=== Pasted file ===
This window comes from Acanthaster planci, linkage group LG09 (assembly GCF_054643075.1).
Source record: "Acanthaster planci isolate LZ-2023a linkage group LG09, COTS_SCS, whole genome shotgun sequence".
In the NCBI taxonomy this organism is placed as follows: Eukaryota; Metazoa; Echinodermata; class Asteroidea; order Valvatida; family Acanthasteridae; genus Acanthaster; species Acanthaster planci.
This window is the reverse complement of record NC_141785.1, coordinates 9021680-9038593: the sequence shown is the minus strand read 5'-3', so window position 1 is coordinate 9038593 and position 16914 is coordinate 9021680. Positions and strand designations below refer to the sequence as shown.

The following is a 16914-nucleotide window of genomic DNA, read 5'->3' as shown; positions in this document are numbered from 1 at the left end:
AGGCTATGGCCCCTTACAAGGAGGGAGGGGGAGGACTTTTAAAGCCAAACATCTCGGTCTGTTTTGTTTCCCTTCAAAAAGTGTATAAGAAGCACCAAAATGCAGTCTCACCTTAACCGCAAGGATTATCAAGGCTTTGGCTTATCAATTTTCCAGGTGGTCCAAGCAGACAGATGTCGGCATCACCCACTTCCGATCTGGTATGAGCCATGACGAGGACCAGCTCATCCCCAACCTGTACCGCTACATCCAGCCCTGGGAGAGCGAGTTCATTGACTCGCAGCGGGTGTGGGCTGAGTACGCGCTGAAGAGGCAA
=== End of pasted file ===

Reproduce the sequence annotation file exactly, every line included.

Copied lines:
This window comes from Acanthaster planci, linkage group LG09 (assembly GCF_054643075.1).
Source record: "Acanthaster planci isolate LZ-2023a linkage group LG09, COTS_SCS, whole genome shotgun sequence".
In the NCBI taxonomy this organism is placed as follows: Eukaryota; Metazoa; Echinodermata; class Asteroidea; order Valvatida; family Acanthasteridae; genus Acanthaster; species Acanthaster planci.
This window is the reverse complement of record NC_141785.1, coordinates 9021680-9038593: the sequence shown is the minus strand read 5'-3', so window position 1 is coordinate 9038593 and position 16914 is coordinate 9021680. Positions and strand designations below refer to the sequence as shown.

The following is a 16914-nucleotide window of genomic DNA, read 5'->3' as shown; positions in this document are numbered from 1 at the left end:
AGGCTATGGCCCCTTACAAGGAGGGAGGGGGAGGACTTTTAAAGCCAAACATCTCGGTCTGTTTTGTTTCCCTTCAAAAAGTGTATAAGAAGCACCAAAATGCAGTCTCACCTTAACCGCAAGGATTATCAAGGCTTTGGCTTATCAATTTTCCAGGTGGTCCAAGCAGACAGATGTCGGCATCACCCACTTCCGATCTGGTATGAGCCATGACGAGGACCAGCTCATCCCCAACCTGTACCGCTACATCCAGCCCTGGGAGAGCGAGTTCATTGACTCGCAGCGGGTGTGGGCTGAGTACGCGCTGAAGAGGCAA